While our country was started in the midst of many words, the core and the spirit can be boiled down to a few words from the Declaration of Independence:

We hold these truths to be self-evident, that all men are created equal, that they are endowed by their Creator with certain unalienable Rights, that among these are Life, Liberty and the pursuit of Happiness.

The United States Declaration of Independence

In these few words our founding fathers captured the rightness, greatness, and origin of the most powerful concept in the world.  I have an unalienable right to my life; what I do with it, when I do it, and whatever I create with it, including the consequences of my decisions, is up to me.  I have an unalienable right to live at liberty, however I please, with no sanction unless I infringe on the unalienable rights of others.  I may pursue my own happiness (notice it’s the pursuit of happiness, not the attainment of it) and I may do with that happiness whatever I wish, so long as I accept the consequences of my actions and do not infringe on the unalienable rights of others.

Today however, those rights have been alienated.  My life is not my own.  I am required to spend my life supporting others, not by my free will, but through pain of punishment.  My liberty is curtailed not when it infringes upon the unalienable rights of others, but when it is found offensive by those with influence.  My pursuit of happiness is impeded by rules and regulations that have been shown over time to benefit neither those who were the beneficiaries nor the country as a whole, but by those who think through the exercise of power they can make everybody happy.  Those who are infringing on my rights don’t even bother to debate the rightness of their decisions, but hide instead behind some nebulous ‘general welfare’ to justify their decisions.

When our independence from Great Britain was won, our founding fathers put together a form of government never before seen on this planet.  This great and unique concept was captured in the first three words of our Constitution, “We The People”.  This country would be governed at the consent of the governed.  So when we see our elected representatives in Congress and the White House ignoring the peoples’ wishes, avoiding contact with their constituents, and passing bills into law with little or no time for their own review much less allow those whom they purport to represent to comment, you can see why the governed hold them in such low esteem.  With opinion polls so low and the derision so often heaped on politics, I have heard it asked if our country is still run by the consent of the governed.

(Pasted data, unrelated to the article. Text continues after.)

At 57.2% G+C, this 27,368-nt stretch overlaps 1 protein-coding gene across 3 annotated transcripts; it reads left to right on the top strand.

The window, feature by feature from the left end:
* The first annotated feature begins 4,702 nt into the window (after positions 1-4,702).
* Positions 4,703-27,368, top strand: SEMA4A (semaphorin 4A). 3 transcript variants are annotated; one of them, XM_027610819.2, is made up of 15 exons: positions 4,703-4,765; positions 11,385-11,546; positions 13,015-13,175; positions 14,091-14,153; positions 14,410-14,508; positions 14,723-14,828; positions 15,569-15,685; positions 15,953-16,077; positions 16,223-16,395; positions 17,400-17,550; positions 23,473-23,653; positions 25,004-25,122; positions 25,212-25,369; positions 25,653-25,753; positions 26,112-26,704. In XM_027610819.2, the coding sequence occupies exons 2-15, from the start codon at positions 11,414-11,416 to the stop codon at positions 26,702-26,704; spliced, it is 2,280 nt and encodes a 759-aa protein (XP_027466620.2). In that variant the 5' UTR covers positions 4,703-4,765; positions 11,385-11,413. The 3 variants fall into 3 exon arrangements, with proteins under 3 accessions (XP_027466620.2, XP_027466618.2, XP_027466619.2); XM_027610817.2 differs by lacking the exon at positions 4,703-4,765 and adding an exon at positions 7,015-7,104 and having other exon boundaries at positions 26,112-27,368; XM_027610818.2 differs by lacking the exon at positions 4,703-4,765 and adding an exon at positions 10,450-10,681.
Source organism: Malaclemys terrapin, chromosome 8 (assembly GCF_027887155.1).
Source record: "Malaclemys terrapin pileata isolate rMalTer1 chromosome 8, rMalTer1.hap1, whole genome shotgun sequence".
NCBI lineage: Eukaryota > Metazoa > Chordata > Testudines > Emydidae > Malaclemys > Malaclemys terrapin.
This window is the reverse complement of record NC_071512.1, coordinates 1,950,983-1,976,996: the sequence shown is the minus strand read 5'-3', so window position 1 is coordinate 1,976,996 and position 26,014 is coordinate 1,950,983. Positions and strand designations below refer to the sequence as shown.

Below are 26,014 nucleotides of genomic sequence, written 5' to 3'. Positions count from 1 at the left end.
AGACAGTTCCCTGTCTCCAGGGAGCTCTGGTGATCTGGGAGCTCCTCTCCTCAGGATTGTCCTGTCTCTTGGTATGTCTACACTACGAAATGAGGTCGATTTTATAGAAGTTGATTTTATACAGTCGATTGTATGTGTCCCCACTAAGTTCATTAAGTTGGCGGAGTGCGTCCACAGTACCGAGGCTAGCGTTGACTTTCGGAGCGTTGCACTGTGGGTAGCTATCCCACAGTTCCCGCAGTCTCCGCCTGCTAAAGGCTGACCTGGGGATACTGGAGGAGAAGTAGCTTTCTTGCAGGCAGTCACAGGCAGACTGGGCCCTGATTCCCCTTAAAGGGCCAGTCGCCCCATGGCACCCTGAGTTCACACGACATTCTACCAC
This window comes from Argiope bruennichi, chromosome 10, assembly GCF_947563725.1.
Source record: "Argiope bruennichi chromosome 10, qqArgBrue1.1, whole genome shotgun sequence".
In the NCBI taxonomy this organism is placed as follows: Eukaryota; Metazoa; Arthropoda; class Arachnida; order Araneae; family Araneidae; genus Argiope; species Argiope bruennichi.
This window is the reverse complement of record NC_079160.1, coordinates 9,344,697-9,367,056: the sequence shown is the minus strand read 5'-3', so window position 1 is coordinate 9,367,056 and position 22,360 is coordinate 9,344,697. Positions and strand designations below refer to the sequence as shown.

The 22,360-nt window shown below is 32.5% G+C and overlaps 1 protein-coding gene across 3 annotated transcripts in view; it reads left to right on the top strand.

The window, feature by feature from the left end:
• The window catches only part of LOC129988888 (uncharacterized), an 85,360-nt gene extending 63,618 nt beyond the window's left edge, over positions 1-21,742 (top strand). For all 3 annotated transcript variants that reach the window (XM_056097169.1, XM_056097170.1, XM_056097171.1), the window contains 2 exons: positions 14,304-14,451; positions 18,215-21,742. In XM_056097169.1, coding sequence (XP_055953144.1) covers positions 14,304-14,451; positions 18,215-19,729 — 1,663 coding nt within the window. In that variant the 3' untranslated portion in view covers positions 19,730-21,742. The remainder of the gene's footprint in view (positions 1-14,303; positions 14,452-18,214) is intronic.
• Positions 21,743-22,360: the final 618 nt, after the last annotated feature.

The short, though possibly unexpected answer is… YES.

When I hear people complain about Washington, their state capitals, and the general state of the nation, it reminds me of a dog, who when walking by a window starts barking and growling at the intruder on the other side, never noticing that the “intruder” is merely a reflection of himself.  We have the government we do because we have consented to that government.  During the recent Republican “tsunami”, when talk of radical changes on Washington was all the rage, one simple fact went unnoticed.  Of incumbents running for re-election in 2010, over 75% in the House and over 80% in the Senate won.  If Congress’ approval rating stands around 13%, how can more than 75% of those running to retain their office win?  Put another way, if 87% of the people don’t like how our elected representatives in Congress are doing their jobs, why did we re-hire 75% of them?  The answer is, like it or not, while we complain with our lips, we consent with our votes.

We have taught politicians over the years that we will consent to how they do business.  We consent to this level of regulation and more.  We consent to this level of taxation and more.  We consent to this level of corruption and more.  We consent to the current rhetoric of class warfare and demagoguery, and as long as you keep doing what you are doing, we’ll keep giving you a job.

We may bark at Congress all we want, but until we see them as a reflection of ourselves and shudder at what that means, they will keep doing what they’ve been doing.  We’ve consented to it so far, so why should they change?

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